Treated 2007 • Posted 2010 • Updated 2013 & 2015

"Prostate cancer is in my rear view mirror as my wife and I head out on another 'skiing safari' and other adventures this year and for many years to come."

In June of 2006 at the age of 52, I was diagnosed with prostate cancer. My father also had prostate cancer, but he was diagnosed at the age of 65. I thought I was ahead of the game getting my first PSA at 52, but I was wrong. My PSA was 14.8 with a Gleason score of 7 (3+4).

A month later, my PSA reached 15.8. It was time to do something. My father had many complications from his surgery so that was of no interest to me. Another friend had gone to Loma Linda University Medical Center for proton treatment the year before and with his guidance I was fortunate enough to be accepted for treatment. I went on hormones immediately for six months and started treatment in November. Since there was a concern of the stage of my disease, I had both proton and photon radiation at LLUCC.

I had my last of 44 proton radiation treatments on Friday, January 19th, 2007. With mixed feelings, my wife, Chelle, and I were leaving that nurturing and caring environment that we had enjoyed so thoroughly over the last 2 1/2 months. At 52 we had decided to take a "time out" in our busy lives to allow me to get well with a level of attention at LLUCC that is second to none. It was one of the best decisions we had ever made and leaving was difficult. Between Wednesday Night Meetings, Thursday night dinners, pot lucks, working out at the Drayson Center, exploring Southern California and the occasional proton/photon radiation treatment, we had a ball.

Chelle and I loaded up our SUV on that Friday morning and hit the road on what we termed our "skiing safari" heading home to Kirkland Washington. Our first stop was exploring Mammoth for two days of downhill skiing. We had never skied there and really enjoyed the mountain. After that we went to Kirkwood for another two days at a lodge on the mountain. Then, we went to Lake Tahoe to ski at Heavenly and Northstar with friends who flew down to meet us in Truckee. Another day's drive put us at Mt. Bachelor in Oregon for two more days of ripping up the slopes in perfect weather. As you can see, every day was a "bluebird day"—it doesn't get much better!

Of the 11 days it took to drive home, we skied 9 of them. We were in line every day at the lifts as they opened and skied until they closed. Not bad after 44 days of radiation and 6 months of hormone therapy! I was kicking and screaming all the way home wanting just one more day on the slopes. We did ski 23 days last season and I have the wonderful people and special treatment at Loma Linda to thank—especially Dr. Slater—since he started it all.

My last PSA was taken in July 2010. It was .20. I couldn't be more pleased. I changed my diet significantly (no red meat—more fruits and vegetables and some days, completely vegetarian) and I work out religiously. I just had a complete physical and the results were great.

I owe a debt of gratitude to LLUCC…

Prostate cancer is in my rear view mirror as my wife and I head out on another "skiing safari" and other adventures this year and for many years to come.

I will not forget...

Update: November 2013

There is not much to add here. The good news was in 2011 when I was 5 years out after treatment my urologist told me he only wanted to see me once a year instead of twice. Unlike many urologists, he was supportive of my decision to go to LLUCC and has been impressed with the outcome to date.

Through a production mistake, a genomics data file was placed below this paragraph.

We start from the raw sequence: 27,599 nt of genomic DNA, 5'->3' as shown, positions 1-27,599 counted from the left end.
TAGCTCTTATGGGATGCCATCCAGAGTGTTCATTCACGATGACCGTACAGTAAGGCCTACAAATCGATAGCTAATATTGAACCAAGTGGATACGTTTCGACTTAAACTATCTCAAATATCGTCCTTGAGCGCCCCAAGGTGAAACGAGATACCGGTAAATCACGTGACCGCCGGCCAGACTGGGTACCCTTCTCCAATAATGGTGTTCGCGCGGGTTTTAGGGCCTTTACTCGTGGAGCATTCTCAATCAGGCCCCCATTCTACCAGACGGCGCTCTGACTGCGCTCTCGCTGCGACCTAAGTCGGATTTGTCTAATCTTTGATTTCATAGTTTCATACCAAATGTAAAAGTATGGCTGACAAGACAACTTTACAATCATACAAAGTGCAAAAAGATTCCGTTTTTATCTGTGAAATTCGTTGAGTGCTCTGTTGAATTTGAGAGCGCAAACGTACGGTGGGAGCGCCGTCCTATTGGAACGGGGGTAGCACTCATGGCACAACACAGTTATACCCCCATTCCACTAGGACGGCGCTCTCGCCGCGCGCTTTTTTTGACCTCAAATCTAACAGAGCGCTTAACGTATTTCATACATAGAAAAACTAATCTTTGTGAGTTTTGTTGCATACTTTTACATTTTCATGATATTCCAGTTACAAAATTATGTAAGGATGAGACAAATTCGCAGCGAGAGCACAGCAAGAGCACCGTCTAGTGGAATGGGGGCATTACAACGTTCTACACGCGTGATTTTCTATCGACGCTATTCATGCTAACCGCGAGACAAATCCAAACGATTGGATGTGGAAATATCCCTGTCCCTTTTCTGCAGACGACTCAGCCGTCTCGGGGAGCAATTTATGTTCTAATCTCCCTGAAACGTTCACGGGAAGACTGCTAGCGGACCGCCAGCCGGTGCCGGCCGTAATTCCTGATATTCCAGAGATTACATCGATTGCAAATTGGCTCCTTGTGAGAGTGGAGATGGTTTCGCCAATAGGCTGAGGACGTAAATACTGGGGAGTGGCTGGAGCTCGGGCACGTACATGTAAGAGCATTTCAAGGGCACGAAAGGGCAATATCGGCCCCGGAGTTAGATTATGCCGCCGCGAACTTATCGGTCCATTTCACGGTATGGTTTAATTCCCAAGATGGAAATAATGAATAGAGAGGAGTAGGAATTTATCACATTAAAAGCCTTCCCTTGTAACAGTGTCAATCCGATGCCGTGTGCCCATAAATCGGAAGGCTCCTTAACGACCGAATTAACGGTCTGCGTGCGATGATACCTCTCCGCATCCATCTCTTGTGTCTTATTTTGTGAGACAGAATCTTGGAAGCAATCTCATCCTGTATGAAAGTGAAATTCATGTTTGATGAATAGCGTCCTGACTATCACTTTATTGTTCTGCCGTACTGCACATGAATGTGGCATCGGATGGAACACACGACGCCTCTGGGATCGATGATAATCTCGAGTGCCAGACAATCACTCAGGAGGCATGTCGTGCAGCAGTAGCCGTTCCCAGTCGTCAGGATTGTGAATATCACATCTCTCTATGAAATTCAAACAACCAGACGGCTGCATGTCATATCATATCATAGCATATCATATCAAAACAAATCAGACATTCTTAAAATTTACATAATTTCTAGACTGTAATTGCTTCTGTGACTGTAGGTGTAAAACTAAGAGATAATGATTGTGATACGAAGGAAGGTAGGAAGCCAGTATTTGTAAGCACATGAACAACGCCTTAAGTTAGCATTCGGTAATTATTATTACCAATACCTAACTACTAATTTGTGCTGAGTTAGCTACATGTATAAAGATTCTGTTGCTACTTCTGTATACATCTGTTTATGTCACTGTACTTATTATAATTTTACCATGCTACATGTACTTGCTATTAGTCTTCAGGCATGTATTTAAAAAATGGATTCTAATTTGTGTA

Update: June 2015

It is hard to believe it has been 9 years since my treatment at Loma Linda. Having been diagnosed with an "intermediate" stage of prostate cancer in 2006 (15 PSA, Gleason 7, a strong possibility that the cancer had spread to the margins), I feel very fortunate to have my cancer in remission and I have Loma Linda to thank. Last month I had my lowest PSA since diagnosis of 0.16; all my urologist could say was to keep on doing whatever I am doing because it seems to be working very well. No real mystery here, I stay committed to my diet, exercise and try and give back to the PCa community any way I can.

"I have not spent one dollar on medicines or follow-up procedures in my 13 years post-proton treatment."
- Wayne Swartz, BOB Member
"You owe it to yourself and to those who love you to safeguard your quality of life. Surgery will not do that ... proton therapy can."
- Jeannie Chase, Spouse
- Warren Johns, BOB member
"15 years have passed since exposure to the penetrating power of the proton and the superb medical skills of the 'beam team.'”
"The procedure was a breeze. It has been 10 years and I feel GREAT.”
- Tom Wright, BOB member
"As long as I live, I will do everything I can to spread the word about proton treatment.”
- Jim Tuggey, BOB member
"I am celebrating 8 years post-treatment with no recurrence, no side effects, and not one more penny for medications."
Robert T. Gore, M.D. F.A.C.O.G.

 


The Purcell's fairy tale life came to a halt when the doctor diagnosed Pat with prostate cancer. 

Little did they know that 25 years earlier, a doctor 1,200 miles away risked his entire career to pioneer proton treatment with virtually no side effects. “Against All Odds” follows a couple’s desire to fight cancer and unveils the historical account of a doctor’s passion to discover a better treatment option.

Watch the video.


Questions? Ask us anything.

Proton Therapy Advantages:

· Less damage to healthy tissue
· Non-invasive, painless

· Outpatient setting
· No recovery time
· Lower chance of recurrence
· Few, if any, side effects

Want to talk to former proton patients? Just ask.


You Can Beat Prostate Cancer — NEW Edition Available

Written by former proton therapy patient and BOB founder, Robert Marckini

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